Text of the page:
September 22, 2020

Rescue Aid to Greece Delayed as Pressure Rises for Reforms

Meeting in Luxembourg, the finance ministers made it clear that Greece was now unlikely to receive 8 billion euros ($10.6 billion) before November.

Greece has said it could default on its debt within weeks without the aid — an outcome with potentially disastrous consequences for the euro zone. But on Monday, finance ministers served notice that they intended to push Greece further.

“Full compliance with the agreed conditions is necessary for Greece to receive the funds Greece needs,” said Olli Rehn, the European commissioner for economic and monetary affairs. “A credible push for structural reforms and privatization are essential.”

“It is very likely there will need to be new measures,” Mr. Rehn added, although he said that those might be for aid to be given in 2012 since time was short.

Jean-Claude Juncker, president of the euro zone finance ministers, suggested that the issue of private sector involvement in a deal struck in July on Greek debt might be reopened. He said revisions were being discussed, but refused to say whether this could mean increased losses for private investors.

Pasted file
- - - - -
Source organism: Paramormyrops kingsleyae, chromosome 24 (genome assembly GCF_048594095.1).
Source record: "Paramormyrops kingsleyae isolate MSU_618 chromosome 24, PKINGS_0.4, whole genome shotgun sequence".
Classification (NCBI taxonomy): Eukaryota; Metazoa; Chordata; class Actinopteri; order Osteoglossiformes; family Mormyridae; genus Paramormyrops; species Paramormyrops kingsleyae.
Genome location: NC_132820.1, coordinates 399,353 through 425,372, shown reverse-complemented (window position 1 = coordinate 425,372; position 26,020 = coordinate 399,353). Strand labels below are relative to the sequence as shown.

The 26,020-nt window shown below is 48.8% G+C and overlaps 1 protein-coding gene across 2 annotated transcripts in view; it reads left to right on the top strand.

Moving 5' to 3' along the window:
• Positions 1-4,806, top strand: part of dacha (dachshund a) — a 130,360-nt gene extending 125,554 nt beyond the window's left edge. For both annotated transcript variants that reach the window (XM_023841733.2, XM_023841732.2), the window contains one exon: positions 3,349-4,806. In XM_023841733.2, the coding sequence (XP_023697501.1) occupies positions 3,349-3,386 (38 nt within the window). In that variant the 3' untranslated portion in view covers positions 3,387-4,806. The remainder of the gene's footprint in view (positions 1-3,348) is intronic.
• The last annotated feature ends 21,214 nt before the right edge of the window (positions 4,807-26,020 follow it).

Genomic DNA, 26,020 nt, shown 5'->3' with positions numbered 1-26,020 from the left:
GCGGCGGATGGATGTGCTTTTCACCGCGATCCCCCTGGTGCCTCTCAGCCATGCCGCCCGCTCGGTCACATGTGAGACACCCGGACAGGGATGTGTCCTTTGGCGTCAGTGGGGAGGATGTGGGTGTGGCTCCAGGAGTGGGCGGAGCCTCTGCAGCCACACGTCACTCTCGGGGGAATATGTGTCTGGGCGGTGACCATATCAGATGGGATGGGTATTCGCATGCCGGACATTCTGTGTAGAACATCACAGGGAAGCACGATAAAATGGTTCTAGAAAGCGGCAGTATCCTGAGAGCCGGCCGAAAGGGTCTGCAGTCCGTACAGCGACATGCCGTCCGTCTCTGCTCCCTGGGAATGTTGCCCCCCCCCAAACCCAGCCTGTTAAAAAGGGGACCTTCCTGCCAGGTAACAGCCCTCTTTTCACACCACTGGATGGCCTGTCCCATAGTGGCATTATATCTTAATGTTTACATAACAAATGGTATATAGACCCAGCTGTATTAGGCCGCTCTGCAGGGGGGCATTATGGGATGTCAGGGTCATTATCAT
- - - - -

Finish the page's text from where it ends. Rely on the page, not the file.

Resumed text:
There was some good news with an agreement to allow Finland to receive collateral for loans to the Greeks, removing an obstacle to a second bailout for Greece agreed to in principle in July. No other nation is expected to request the same arrangements because of the conditions that make them costly, Mr. Juncker said.

Meanwhile Belgium’s finance minister, Didier Reynders, sought to calm fears about the fate of the Franco-Belgian financial group Dexia amid concerns about its exposure to Greek debt and reports that the bank could be broken up.

Dexia called an emergency board meeting late Monday after a 10 percent drop in its share price, and a warning from the credit agency Moody’s that Dexia’s main operating businesses were on review for a downgrade.

That highlighted the impact of the announcement from Athens on Sunday that Greece’s 2011 budget deficit was projected to be 8.5 percent of gross domestic product, down from a forecast of 10.5 percent last year but shy of the 7.6 percent target set by international lenders.

Doubts about Greece’s ability to push through harsh structural changes have led to tense discussions with officials from the so-called troika of international lenders — the European Commission, the European Central Bank and the International Monetary Fund.

Representatives of those institutions, now visiting Athens, have yet to make a recommendation to release the money.

Evangelos Venizelos, the Greek finance minister, said his country was taking “all the necessary difficult measures in order to fulfill its obligations towards its institutional partners.”

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